Monday, August 21, 2006

Rotten Onions and sweet smelling Ministers

I went to the Grocery’s today, my wife gave me an upgraded list of things to buy, and only thing I found were rotten onions.
The government likes surprises; they surprised us with a two nights three days curfew six hours before it was forced.
I wonder if Mr. Sheristani’s Generator stopped due to lack of Fuel? Or if Mr. Maliki’s Refrigerator went empty? I wonder if they have seen the streets this morning? With tons of rubbish and dug up water pipes the pilgrims dug out due to the extensive heat?
Yesterday was the hottest day in Baghdad, 50.6 Celsius.
Fuel prices last night shoot up to 50,000 Iraqi Dinars per 20 liters that’s $8 a US Gallon.
This afternoon I went near the gas station behind it their were two 36000 liter gasoline trailers behind the station and some armed men guarding them, the low life’s were filling in their 20 liter jerry cans and selling them on a side street.
Location, 500 meters from the ministry of Interior.

I wish I could stick those Rotten Onions up Mr. Sheristani’s …

P.S. I am now a proud owner of three generator units a 8KV/A, a 3KV/A (broken) and a small 950 watt one, adding to that two DC to AC 1KV/A inverters (without batteries) and a member of the elite street generator (“broken” won’t be fixed until diesel fuel goes under the $1 a liter line) and 8 potable water pumps. (Only three work)Only problem is I don’t have enough fuel ;) I am also a member of the Iraqi Insomnia Society (try running every four hours day and night).

3 comments:

Truth About Iraqis said...

= (

chikitita said...

Isn't it a wonder how we Iraqis are adapting to all possible turns.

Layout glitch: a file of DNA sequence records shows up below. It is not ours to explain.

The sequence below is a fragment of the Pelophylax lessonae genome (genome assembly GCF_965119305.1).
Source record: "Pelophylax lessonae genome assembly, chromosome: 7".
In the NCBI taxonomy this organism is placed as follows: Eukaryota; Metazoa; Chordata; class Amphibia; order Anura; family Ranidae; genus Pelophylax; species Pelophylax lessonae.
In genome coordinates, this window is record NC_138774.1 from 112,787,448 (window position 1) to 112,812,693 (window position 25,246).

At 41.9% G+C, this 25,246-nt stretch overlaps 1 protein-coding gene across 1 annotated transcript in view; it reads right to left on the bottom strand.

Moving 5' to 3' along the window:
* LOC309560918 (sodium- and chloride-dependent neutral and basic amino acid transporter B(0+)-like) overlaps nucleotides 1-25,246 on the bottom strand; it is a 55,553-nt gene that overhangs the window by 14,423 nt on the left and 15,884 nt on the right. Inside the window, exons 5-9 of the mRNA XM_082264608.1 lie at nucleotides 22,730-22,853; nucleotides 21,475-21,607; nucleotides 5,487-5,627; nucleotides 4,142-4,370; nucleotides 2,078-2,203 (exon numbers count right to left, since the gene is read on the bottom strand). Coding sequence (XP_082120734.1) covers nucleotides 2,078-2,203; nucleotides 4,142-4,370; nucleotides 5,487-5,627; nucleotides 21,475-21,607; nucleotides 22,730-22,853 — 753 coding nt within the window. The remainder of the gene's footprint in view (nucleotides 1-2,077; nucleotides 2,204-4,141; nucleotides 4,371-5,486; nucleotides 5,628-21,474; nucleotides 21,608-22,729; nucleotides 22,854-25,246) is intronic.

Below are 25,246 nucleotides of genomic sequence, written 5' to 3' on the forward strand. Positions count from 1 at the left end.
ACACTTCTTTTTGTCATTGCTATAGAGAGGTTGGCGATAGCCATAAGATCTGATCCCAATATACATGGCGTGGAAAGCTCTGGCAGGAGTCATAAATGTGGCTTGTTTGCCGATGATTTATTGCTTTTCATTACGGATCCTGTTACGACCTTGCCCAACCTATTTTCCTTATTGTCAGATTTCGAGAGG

EdoRiver said...

Amazing.
and Iraq the Model is so comfortingly optomistic. The truth lies somewhere in the middle. Weeks ago I wrote to Treasure of Baghdad that I could see the light, and it wasn't a train. Well, yes, and no. How far away is the light?
This reminds me of my thoughts about how Japan (where I now live, work and play) and the US became partners in a dance that continues.. You know the US caused a terrible amount of suffering in Japan. and a certain amount of UNNECESSARY SUFFERING, in its drive to crush the opposition. I have a book of poetry written by a B-27 bomber pilot who dropped alot of napalm over Tokyo at night and watched the flares leaping upwards..It is a heart tearing, ripping poem of sadness. (Japanese love to cry in the movies, so I am at home here;-) Japanese culture has some really opposite points of view from US California culture, from my experience. Yet the two are locked arm in arm, if not cheek to cheek. The footwork gets tangled sometimes. I can't decide if its a good thing or a bad thing...I go back and forth.

So I wonder about the same relationship the US and Iraq are forging through this mess. Perhaps this will change US culture? Actually here in Japan, I can't say that the US has changed many ways Japanese people have of viewing the world...Yes, they were forced to acccept a Constitution, and there is debate on that, but Japan had a consititution before, only the Emperor was the center. But the Emperor still exists (thanks to US fears of collapse). But there are disturbing trends of modern society that the US and Japan are BOTH victims of...drugs, hopelessness, greed, materialism, absence of a community center for life, greater and greater economic separation of social classes etc.

So how will things be after the killing has died down to levels that are normal in the US? the drive towards economic prosperity, political freedom? I think thats inevitable, its just a matter of how much innocent suffering will be between that time and now. And what will the spiritual and social values become? I know what you're saying, "First just give me basic elements for food clothing and shelter not to cause such a strain for my life. Then we can talk about the other things."